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September 19, 1999


Debt Relief Promised, but Who Pays the Bill?


WASHINGTON -- Nearly everyone agrees that it would be a good thing if the world's rich nations could do more to ease the huge burden of debt that is weighing down the poorest countries. Far better, after all, to allow governments of impoverished nations to put what money they have into improving health care and education than to force them to sink as much as a third of their paltry budgets into futile efforts to keep up with loans from governments and international agencies -- loans that their creditors have all but written off anyway.

Under pressure from poverty-fighting groups, the big industrial nations pledged earlier this year to expand and accelerate their existing debt relief program, which has been widely criticized as slow-moving and stingy.

The problem is that there is no consensus among the lenders -- primarily the governments of the rich countries, plus the World Bank and the International Monetary Fund -- on how to pay for the initiative.

The difficulties of moving ahead will be on full display over the next several weeks at the annual meetings in Washington of the IMF and the World Bank. The IMF in particular is struggling to patch together a plan to pay for its share of the debt relief proposal and faces opposition not only within its own ranks but also from Republicans in Congress, whose approval is required for key elements of the plan.

The goal is to ease the debts of as many as 41 of the world's poorest nations, most of them in Africa. The money freed by the reduction in loan payments would ideally be channeled into social programs like health clinics and schools.

Over the last three years, since the debt-relief initiative began, seven countries have qualified for help by showing a willingness to pursue prudent economic policies: Bolivia, Burkina Faso, the Ivory Coast, Guyana, Mali, Mozambique and Uganda. The total value of the debt service relief granted to those countries was $3.4 billion, measured in net present value, or the discounted value today of savings in the future.

Three more countries, Ethiopia, Guinea-Bissau and Mauritania, are in the pipeline and should qualify for an additional $1.2 billion in debt relief.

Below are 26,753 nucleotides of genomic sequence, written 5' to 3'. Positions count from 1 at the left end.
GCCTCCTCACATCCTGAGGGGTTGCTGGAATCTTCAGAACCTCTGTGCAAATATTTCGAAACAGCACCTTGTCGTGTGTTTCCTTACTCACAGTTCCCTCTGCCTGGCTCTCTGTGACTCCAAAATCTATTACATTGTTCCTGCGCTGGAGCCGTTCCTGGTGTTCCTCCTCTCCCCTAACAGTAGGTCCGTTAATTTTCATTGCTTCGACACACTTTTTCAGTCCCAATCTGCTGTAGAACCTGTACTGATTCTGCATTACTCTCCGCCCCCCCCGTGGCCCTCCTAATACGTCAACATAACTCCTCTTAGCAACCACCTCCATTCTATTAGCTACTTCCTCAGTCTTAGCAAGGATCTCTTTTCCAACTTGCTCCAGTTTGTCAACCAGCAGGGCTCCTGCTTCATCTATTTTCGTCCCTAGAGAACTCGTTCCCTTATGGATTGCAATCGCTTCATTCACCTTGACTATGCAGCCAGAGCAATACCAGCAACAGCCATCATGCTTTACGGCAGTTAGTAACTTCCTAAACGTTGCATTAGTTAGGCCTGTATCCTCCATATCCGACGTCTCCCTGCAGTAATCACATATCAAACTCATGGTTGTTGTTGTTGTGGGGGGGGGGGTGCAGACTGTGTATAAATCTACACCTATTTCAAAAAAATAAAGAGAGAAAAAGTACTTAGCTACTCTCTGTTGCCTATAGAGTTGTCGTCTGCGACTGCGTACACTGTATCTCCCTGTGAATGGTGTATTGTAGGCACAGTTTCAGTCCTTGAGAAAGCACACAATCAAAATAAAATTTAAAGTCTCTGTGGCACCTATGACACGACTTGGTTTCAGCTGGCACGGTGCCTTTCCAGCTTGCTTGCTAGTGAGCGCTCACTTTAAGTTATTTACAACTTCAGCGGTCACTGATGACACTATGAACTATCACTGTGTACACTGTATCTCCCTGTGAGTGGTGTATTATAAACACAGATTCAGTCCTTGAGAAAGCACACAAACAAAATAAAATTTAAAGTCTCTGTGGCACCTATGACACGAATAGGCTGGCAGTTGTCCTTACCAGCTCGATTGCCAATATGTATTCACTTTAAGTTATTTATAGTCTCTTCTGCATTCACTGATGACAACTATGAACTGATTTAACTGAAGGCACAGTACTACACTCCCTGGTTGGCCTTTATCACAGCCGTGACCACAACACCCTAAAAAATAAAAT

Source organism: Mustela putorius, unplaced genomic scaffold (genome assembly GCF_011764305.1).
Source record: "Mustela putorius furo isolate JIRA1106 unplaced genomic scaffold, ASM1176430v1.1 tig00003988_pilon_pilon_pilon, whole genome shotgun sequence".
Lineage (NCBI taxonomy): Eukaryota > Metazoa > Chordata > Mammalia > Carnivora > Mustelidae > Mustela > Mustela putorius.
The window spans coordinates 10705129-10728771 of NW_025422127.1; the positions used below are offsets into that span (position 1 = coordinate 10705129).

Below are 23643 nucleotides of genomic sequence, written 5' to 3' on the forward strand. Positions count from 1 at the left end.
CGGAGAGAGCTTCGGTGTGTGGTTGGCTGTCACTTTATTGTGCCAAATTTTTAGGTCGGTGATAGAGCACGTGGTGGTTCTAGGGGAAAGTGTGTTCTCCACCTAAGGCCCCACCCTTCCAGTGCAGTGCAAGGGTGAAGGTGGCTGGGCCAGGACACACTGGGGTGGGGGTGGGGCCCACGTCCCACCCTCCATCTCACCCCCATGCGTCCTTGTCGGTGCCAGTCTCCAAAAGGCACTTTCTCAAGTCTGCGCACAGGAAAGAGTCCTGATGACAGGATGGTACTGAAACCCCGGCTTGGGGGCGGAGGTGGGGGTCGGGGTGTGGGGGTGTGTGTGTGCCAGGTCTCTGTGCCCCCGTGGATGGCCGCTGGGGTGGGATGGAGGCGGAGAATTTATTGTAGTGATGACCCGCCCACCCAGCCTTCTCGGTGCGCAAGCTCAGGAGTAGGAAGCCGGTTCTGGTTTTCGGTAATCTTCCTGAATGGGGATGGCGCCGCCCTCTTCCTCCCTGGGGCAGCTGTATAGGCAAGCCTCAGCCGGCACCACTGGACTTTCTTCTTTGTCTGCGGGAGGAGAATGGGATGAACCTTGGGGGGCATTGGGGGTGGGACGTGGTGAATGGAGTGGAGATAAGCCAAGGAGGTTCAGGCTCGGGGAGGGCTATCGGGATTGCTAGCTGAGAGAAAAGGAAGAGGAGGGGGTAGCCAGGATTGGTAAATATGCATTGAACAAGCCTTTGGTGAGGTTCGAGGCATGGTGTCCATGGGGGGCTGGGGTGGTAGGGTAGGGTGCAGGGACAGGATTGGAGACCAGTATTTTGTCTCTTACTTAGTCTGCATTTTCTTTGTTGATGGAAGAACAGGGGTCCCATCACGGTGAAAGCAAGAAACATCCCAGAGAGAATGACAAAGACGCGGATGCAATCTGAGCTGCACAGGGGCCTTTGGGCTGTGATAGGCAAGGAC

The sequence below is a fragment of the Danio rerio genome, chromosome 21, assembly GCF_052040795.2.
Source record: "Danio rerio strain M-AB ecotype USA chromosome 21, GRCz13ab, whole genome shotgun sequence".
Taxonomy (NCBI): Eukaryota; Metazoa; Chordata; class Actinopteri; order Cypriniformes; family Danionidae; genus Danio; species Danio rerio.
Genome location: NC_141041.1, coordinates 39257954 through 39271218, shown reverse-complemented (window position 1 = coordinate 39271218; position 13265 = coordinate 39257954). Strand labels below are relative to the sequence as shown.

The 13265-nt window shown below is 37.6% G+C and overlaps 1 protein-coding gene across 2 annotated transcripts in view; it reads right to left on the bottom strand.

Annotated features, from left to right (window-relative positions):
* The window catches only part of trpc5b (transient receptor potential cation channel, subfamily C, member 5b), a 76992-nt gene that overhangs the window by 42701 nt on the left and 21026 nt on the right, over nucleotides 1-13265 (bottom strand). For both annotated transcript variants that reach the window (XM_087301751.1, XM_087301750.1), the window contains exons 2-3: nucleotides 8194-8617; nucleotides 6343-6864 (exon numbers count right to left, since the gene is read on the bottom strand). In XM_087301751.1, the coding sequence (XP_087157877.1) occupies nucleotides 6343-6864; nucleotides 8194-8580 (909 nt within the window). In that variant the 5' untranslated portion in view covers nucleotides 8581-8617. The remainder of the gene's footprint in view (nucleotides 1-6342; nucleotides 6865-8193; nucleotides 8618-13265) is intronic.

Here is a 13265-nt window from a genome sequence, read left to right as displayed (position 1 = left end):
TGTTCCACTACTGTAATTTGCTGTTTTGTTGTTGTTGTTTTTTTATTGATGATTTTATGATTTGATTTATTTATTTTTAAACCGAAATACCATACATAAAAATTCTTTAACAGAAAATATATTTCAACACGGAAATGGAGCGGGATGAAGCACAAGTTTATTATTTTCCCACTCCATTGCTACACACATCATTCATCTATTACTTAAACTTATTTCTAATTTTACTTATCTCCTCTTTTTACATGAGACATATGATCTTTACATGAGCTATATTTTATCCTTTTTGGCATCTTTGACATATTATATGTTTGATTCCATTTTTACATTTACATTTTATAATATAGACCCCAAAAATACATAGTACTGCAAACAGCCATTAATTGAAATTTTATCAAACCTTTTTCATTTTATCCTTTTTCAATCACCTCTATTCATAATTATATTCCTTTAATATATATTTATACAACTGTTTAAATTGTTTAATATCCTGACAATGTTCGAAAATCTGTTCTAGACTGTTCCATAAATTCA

Along with the seven big industrial democracies, the IMF and the World Bank want to run up the total debt relief to $12.5 billion in the next few years. Of that, the fund's share would be about $1.2 billion, seemingly a modest amount by the standards of global finance, but enough to raise some knotty economic and political problems.

The fund started by floating the idea of selling some of its vast gold reserves to finance the debt reduction. But gold-producing nations, including some of those whose debts would be reduced, objected that selling even a small portion of the reserves could further depress gold prices, which have been sliding for years. So the open-market sale idea was scrapped.

Instead, the fund is turning to an accounting solution that takes advantage of the fact that the gold reserves are carried on its books at a value far below even today's weak market prices. Its bylaws bar it from simply revaluing its reserves, so it is working on a paper transaction that would cycle ownership of as many as 10 million ounces of its 103 million ounces of gold through several central banks in a way that would allow it to revalue the gold.

The arrangement would create a paper "profit" of about $2.1 billion that the fund would be free to invest; the returns on the investment would be used to pay for debt relief.

The idea has the support of the Clinton administration, but its fate is uncertain in Congress. Republicans have concerns about both the debt relief plan and the gold transaction, but their larger complaint is with the IMF, which they see as ineffective, inefficient and too laxly supervised, especially in light of recent reports of continued widespread corruption in Russia, the highest-profile client of the monetary fund.

Rep. Jim Saxton, R-N.J. a self-appointed watchdog of the fund, said he sees the gold transaction as tantamount to using American taxpayer money for the debt relief plan, since the United States is the monetary fund's largest shareholder and therefore has a claim on any profit from the gold.

"Given the multiple international investigations of the misuse of IMF money now under way, it is simply impossible to justify providing more taxpayer money," Saxton said.

He said the debt relief plan provides an opportunity to review the way the fund works and to stop its drift away from tackling macroeconomic problems like trade and exchange rates and toward lending for social programs, a job already done by the World Bank.

Some of Saxton's proposed solutions, including an increase in the interest rates the fund charges on loans to economically troubled countries, infuriate the fund's supporters. And his zeal in attacking the fund may exaggerate the degree of opposition the institution faces in Congress.

But his criticisms suggest that those who are hoping for a quick agreement on providing more debt relief to the world's truly poor are likely to be frustrated.

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